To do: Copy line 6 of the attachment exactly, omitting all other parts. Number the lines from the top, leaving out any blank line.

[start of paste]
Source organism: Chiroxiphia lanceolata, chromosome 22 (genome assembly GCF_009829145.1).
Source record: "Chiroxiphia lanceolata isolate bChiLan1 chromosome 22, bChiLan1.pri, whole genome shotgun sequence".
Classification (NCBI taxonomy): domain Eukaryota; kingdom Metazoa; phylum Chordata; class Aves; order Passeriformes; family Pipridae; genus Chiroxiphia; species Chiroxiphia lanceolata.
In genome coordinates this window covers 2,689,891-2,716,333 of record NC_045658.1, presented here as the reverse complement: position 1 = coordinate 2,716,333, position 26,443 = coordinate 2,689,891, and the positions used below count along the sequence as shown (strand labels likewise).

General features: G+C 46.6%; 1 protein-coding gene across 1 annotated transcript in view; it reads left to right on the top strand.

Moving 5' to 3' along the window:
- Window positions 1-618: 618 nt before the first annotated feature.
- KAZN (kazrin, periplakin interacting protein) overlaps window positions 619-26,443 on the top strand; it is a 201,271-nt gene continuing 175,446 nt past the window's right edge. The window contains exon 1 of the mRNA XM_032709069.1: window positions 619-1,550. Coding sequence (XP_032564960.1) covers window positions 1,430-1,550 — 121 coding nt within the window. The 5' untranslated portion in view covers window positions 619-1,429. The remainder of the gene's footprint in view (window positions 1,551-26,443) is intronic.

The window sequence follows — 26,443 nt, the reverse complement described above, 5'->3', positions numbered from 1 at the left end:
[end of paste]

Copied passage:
Moving 5' to 3' along the window: